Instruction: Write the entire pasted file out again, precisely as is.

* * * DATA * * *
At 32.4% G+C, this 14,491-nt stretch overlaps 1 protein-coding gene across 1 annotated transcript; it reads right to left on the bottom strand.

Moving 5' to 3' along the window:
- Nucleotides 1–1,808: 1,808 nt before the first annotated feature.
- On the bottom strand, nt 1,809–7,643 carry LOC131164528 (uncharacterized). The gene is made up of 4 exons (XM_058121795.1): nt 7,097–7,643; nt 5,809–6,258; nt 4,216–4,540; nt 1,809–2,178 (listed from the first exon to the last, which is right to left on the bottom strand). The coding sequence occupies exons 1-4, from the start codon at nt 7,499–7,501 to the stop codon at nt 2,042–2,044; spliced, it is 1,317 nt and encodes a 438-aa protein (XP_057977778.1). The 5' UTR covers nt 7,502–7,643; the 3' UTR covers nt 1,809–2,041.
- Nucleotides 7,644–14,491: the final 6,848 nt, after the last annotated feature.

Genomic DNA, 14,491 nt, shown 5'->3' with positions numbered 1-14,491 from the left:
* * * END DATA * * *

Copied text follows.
At 32.4% G+C, this 14,491-nt stretch overlaps 1 protein-coding gene across 1 annotated transcript; it reads right to left on the bottom strand.

Moving 5' to 3' along the window:
- Nucleotides 1–1,808: 1,808 nt before the first annotated feature.
- On the bottom strand, nt 1,809–7,643 carry LOC131164528 (uncharacterized). The gene is made up of 4 exons (XM_058121795.1): nt 7,097–7,643; nt 5,809–6,258; nt 4,216–4,540; nt 1,809–2,178 (listed from the first exon to the last, which is right to left on the bottom strand). The coding sequence occupies exons 1-4, from the start codon at nt 7,499–7,501 to the stop codon at nt 2,042–2,044; spliced, it is 1,317 nt and encodes a 438-aa protein (XP_057977778.1). The 5' UTR covers nt 7,502–7,643; the 3' UTR covers nt 1,809–2,041.
- Nucleotides 7,644–14,491: the final 6,848 nt, after the last annotated feature.

Genomic DNA, 14,491 nt, shown 5'->3' with positions numbered 1-14,491 from the left: